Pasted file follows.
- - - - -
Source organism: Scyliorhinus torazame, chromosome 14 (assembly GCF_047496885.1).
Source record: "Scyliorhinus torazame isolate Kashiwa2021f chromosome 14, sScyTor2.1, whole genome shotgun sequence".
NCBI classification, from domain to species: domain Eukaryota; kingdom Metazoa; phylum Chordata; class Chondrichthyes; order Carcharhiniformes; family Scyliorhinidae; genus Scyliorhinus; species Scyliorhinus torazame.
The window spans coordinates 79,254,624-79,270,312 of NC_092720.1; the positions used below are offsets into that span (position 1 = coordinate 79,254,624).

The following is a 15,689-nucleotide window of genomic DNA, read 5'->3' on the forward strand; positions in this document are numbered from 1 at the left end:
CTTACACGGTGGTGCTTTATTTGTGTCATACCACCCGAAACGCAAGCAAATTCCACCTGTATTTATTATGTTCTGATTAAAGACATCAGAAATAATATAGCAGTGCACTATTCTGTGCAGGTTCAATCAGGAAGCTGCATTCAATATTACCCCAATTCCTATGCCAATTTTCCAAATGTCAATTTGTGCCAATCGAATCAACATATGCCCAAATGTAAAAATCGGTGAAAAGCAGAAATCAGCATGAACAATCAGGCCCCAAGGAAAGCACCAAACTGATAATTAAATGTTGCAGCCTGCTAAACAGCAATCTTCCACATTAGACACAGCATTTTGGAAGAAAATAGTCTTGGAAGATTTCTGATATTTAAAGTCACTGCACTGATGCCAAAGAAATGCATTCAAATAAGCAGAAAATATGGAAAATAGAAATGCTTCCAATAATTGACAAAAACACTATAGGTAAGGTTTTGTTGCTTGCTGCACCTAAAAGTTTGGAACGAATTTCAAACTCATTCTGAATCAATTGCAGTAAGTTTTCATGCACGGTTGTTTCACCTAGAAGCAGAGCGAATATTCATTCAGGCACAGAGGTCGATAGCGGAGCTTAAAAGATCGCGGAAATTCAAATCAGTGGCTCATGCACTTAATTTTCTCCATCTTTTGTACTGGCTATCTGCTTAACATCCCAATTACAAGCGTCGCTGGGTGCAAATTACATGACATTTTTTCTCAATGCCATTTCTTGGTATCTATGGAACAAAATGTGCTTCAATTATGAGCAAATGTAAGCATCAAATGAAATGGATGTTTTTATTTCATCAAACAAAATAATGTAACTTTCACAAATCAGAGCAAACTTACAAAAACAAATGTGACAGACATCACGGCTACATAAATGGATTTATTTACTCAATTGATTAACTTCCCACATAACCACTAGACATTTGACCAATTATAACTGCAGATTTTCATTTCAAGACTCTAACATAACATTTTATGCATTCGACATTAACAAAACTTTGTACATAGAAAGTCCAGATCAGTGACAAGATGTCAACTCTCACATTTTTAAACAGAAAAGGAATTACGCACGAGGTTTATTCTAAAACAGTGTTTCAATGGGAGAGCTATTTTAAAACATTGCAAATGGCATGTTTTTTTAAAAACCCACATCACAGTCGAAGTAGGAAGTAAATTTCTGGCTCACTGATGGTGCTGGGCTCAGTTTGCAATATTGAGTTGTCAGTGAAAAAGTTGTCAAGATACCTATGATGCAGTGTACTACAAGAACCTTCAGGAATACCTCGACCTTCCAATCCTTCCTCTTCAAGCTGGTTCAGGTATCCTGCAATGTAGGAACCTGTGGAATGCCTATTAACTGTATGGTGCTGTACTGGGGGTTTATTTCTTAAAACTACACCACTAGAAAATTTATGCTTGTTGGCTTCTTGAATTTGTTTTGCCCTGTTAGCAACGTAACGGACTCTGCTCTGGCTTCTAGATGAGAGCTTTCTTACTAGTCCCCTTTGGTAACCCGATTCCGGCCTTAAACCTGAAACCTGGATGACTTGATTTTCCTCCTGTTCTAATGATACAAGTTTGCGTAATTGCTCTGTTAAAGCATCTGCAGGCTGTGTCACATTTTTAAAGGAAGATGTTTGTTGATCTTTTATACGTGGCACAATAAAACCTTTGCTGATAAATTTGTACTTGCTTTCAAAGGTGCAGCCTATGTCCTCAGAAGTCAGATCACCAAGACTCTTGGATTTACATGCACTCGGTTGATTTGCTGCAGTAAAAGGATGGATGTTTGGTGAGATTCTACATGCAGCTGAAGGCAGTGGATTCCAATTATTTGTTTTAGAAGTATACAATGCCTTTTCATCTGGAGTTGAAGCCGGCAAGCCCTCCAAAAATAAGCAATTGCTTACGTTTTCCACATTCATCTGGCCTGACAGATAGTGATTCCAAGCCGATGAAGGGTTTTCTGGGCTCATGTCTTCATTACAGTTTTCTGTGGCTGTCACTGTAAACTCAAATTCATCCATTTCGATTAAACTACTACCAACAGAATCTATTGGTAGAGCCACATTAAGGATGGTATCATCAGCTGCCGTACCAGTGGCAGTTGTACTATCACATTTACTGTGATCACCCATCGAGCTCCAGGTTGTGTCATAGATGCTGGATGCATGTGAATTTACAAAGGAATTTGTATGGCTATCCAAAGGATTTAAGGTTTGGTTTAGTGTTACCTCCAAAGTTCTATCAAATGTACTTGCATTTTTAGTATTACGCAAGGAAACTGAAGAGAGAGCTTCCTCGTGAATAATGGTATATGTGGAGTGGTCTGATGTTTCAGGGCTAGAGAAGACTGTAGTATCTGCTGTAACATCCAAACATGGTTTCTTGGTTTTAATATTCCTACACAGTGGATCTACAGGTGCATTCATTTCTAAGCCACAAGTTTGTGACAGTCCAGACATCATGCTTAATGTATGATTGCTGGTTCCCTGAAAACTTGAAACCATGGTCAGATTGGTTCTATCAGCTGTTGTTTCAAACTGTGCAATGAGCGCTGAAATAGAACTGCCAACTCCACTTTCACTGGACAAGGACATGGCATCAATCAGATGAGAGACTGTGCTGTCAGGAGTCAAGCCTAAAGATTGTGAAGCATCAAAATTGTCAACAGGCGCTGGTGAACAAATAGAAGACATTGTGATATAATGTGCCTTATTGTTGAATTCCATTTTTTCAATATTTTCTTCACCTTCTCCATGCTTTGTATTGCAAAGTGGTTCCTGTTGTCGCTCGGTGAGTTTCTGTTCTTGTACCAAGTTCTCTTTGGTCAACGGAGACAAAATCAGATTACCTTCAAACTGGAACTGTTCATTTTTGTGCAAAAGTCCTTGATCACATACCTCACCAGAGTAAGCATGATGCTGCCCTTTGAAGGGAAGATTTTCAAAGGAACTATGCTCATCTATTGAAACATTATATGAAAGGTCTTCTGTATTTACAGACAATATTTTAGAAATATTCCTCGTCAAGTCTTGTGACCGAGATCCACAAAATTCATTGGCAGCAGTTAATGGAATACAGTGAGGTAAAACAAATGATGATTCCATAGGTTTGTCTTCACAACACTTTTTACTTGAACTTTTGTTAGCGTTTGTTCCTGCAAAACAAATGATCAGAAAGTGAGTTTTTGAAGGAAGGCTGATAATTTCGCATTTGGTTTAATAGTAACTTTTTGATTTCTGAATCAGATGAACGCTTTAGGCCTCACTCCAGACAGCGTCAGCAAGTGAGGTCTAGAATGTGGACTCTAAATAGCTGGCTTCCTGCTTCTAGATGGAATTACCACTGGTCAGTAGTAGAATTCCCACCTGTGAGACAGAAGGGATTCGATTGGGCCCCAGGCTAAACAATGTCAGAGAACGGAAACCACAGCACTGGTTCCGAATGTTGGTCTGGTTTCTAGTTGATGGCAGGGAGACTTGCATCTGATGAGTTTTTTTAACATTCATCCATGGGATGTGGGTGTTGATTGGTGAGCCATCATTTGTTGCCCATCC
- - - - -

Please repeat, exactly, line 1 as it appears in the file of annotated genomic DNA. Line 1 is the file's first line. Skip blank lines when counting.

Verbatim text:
Source organism: Scyliorhinus torazame, chromosome 14 (assembly GCF_047496885.1).